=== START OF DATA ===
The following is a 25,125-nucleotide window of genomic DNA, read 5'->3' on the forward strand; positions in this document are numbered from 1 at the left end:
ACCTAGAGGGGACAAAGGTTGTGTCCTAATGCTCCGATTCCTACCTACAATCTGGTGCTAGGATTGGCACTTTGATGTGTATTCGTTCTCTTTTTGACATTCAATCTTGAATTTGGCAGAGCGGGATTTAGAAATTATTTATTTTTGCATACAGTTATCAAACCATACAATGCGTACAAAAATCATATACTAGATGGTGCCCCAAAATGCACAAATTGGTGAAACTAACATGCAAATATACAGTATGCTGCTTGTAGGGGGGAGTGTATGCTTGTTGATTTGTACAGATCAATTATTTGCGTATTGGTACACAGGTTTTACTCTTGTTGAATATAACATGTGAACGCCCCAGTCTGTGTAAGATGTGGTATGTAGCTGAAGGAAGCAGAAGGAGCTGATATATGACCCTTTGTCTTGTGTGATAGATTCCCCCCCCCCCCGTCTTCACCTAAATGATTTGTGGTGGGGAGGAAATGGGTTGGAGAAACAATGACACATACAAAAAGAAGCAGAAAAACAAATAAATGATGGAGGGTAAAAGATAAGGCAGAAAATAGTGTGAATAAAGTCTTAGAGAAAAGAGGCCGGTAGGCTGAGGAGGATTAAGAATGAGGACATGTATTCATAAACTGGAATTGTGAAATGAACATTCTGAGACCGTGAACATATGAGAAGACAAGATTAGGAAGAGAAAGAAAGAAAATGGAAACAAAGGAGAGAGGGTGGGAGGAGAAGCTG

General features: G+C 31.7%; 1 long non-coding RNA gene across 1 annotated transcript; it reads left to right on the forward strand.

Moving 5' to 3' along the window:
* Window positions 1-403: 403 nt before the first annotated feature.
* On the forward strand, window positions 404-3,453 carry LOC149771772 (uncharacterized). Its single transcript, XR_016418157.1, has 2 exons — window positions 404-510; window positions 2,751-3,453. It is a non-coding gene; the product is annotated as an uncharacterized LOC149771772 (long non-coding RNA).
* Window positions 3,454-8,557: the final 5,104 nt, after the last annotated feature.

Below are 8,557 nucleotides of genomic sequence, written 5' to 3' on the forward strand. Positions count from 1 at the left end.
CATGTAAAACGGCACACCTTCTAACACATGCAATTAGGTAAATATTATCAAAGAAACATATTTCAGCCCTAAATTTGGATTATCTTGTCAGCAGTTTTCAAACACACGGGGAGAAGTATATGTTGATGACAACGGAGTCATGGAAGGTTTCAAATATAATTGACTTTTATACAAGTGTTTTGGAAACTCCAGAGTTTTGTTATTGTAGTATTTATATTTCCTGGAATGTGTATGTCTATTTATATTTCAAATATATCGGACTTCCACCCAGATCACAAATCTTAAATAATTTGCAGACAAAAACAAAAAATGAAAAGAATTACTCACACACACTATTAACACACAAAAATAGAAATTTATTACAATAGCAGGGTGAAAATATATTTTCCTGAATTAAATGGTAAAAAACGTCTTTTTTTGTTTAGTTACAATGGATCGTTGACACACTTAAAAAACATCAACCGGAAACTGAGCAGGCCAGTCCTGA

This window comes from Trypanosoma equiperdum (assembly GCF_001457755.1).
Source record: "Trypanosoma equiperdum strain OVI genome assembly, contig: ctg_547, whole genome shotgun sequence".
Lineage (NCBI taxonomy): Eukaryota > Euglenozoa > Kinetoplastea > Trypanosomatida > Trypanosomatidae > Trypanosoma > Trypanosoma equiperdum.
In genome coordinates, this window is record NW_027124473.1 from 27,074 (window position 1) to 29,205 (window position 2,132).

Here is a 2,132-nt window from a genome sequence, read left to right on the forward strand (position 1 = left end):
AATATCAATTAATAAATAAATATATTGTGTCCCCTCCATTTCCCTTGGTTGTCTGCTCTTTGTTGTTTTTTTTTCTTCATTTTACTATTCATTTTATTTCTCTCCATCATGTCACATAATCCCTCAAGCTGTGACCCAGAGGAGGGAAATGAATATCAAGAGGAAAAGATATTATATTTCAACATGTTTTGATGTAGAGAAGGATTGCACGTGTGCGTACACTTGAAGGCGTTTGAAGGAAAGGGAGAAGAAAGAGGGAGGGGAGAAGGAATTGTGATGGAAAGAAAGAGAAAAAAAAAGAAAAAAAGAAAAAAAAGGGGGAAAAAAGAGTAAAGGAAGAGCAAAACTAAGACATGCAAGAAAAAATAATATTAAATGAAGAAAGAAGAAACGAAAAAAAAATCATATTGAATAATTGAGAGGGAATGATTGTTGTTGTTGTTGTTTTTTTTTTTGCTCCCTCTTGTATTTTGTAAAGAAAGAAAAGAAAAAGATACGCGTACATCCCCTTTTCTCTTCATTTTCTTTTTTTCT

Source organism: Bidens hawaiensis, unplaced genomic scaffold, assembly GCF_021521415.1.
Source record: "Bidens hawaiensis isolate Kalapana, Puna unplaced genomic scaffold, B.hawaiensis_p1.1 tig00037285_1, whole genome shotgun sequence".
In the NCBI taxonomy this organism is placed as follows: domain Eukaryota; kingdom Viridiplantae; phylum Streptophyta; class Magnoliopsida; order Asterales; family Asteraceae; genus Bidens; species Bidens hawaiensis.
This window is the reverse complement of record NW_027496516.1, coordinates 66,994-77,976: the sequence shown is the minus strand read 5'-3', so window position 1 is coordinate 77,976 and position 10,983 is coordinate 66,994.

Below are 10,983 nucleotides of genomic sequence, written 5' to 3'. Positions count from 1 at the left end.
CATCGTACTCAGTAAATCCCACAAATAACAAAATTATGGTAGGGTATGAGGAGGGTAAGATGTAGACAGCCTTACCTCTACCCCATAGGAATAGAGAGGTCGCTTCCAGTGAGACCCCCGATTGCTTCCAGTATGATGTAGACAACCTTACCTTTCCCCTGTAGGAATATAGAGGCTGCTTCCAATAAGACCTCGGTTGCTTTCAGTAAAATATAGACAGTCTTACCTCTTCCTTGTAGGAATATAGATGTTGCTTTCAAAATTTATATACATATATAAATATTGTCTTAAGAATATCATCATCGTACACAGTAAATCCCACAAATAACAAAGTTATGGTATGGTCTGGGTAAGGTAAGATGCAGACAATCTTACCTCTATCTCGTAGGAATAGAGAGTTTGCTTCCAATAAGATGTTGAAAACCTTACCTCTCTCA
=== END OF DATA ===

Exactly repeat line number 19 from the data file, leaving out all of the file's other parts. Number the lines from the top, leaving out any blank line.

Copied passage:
This window is the reverse complement of record NW_027496516.1, coordinates 66,994-77,976: the sequence shown is the minus strand read 5'-3', so window position 1 is coordinate 77,976 and position 10,983 is coordinate 66,994.